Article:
Just One More Turn…


Written by Matthew Mendez, Journalist

I have been a fan of the Civilization series for a long time now but, for those of you who remain unfamiliar with the series, let me explain. Civilization is essentially a series of turn-based strategy video games. As of this year, the video game series has six major installments in addition to various smaller console versions. Each of the installments are based around a similar style of gameplay: to build a historical civilization of your choosing, such as the Inca, Aztecs, or Egyptians, and lead them through the ages to a certain victory type (cultural, scientific, domination, etc…). While the Civilization games have always been renowned for their quality game-play and attention to detail, a natural environment that interacted with the player’s civilization always seemed to be lacking. However, Civilization VI’s newest expansion, Gathering Storm, finally granted fans their wish of a volatile and interactive natural environment.

Civilization VI: Gathering Storm introduces a variety of natural disasters, such as volcanic eruptions, floods, hurricanes, and droughts, and a new climate change system to the sixth installment of the franchise. The introduction of the new environmental features adds a whole new layer of depth to the game, as players have to deal with the effects of natural disasters and climate change. However, natural disasters are not solely adverse in their effects on the player. Certain natural disasters, like volcanic eruptions and floods, add soil fertility to the regions of the game map affected. These natural disasters can increase in intensity though, especially when the late-game industrial activities of the player result in climate change. In order to combat climate change, players have the ability to research and construct green power alternatives to fossil fuels. In addition to a dynamic natural environment, Gathering Storm introduces the World Congress, an organization mirroring the United Nations, which gives the player more options when it comes to diplomatic interactions with other civilizations on the map. Thus, players will no longer have to resort to warfare to resolve international conflicts.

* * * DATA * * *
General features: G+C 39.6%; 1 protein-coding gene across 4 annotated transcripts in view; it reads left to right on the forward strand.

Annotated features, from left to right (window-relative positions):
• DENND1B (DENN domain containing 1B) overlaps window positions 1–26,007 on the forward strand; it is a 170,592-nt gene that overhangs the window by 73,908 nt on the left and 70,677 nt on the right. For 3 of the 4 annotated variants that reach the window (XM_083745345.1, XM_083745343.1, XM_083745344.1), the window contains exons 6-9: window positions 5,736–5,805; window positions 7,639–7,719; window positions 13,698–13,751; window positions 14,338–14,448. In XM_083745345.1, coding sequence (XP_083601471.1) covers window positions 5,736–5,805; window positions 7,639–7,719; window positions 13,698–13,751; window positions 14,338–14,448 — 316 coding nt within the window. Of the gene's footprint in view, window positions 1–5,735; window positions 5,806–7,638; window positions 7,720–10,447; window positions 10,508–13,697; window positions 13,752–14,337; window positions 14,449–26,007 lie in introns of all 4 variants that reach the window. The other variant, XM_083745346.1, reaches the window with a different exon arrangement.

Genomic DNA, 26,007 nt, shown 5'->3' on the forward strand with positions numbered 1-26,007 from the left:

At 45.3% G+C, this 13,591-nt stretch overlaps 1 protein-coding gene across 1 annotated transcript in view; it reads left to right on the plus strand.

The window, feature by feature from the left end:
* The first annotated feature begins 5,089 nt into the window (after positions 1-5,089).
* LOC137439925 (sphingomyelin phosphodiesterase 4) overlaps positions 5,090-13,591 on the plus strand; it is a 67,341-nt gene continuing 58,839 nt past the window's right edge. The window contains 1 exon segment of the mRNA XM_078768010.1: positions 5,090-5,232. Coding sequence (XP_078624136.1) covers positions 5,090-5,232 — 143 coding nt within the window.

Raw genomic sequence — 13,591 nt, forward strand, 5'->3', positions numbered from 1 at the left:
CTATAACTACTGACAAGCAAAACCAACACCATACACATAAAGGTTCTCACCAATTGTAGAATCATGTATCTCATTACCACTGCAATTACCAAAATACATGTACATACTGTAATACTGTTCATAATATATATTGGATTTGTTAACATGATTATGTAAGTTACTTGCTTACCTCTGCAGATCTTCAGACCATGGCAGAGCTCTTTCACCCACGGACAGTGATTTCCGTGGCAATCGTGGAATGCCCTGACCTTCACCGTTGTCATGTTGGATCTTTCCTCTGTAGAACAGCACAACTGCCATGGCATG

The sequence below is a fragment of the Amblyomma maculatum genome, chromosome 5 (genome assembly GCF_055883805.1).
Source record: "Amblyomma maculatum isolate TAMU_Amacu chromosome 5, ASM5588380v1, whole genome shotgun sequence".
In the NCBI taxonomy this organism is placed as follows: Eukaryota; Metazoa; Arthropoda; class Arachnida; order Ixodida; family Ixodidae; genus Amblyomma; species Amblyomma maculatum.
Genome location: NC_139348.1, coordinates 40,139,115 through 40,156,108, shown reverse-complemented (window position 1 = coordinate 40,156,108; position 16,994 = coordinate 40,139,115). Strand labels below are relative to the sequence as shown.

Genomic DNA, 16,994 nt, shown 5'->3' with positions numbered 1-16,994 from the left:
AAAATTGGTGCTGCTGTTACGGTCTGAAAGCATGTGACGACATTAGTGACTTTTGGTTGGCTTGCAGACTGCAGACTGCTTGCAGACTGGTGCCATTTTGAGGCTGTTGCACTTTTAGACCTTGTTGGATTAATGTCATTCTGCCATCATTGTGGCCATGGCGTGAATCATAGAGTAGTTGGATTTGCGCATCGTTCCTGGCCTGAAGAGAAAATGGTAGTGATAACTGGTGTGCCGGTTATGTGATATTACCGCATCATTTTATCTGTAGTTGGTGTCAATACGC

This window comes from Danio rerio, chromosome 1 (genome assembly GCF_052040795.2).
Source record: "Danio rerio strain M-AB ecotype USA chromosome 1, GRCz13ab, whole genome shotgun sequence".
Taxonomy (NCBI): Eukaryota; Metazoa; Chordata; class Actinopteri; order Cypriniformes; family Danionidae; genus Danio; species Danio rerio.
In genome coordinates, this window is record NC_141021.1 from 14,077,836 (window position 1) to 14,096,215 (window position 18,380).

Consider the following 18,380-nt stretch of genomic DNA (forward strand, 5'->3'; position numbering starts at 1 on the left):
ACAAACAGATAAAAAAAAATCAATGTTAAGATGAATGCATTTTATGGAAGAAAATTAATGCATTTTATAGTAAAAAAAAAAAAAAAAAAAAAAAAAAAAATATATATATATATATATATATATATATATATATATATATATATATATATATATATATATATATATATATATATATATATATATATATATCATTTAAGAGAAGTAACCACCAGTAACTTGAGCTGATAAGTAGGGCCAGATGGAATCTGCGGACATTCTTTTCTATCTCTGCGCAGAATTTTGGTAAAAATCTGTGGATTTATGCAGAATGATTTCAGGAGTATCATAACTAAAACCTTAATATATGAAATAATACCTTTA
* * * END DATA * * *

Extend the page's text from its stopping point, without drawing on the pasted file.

Gathering Storm also adds nine new historical leaders and eight new civilizations. The new leaders and civilizations are as follows: Hungary led by Matthias Corvinus, the Māori led by Kupe, Canada led by Wilfred Laurier, the Inca led by Pachacuti, Mali led by Mansa Musa, Sweden led by Queen Kristina, the Ottoman Empire led by Suleiman the Great, Phoenicia led by the semi-mythical Dido, and Eleanor of Aquitaine, who can lead either France or England. Each of the new leaders and civilizations have their own unique abilities and traits. For example, the Inca remain the only civilization in-game that can work mountain tiles, with the yield of such mountain tiles being strengthened by the Incas’ unique improvement, the terrace farm. Meanwhile, the Maori start the game off in the middle of the ocean, mirroring Kupe’s voyage in search of new lands to settle.

Clearly, the Civilization series is headed in the right direction. After hours of gameplay, I can tell you that the new expansion definitely adds a whole new layer to the game. Before the expansion, the game map remained unusually lifeless. The introduction of a dynamic environment though breathes life into the game, as the player not only has to deal with other opposing civilizations, but the wrath of mother nature as well. In addition, the new climate change system definitely adds a new sense of realism to the game, with the player having to weigh the perks of industrialization against the disastrous effects of climate change. Even after hours of gameplay, Gathering Storm definitely leaves you asking for just one more turn!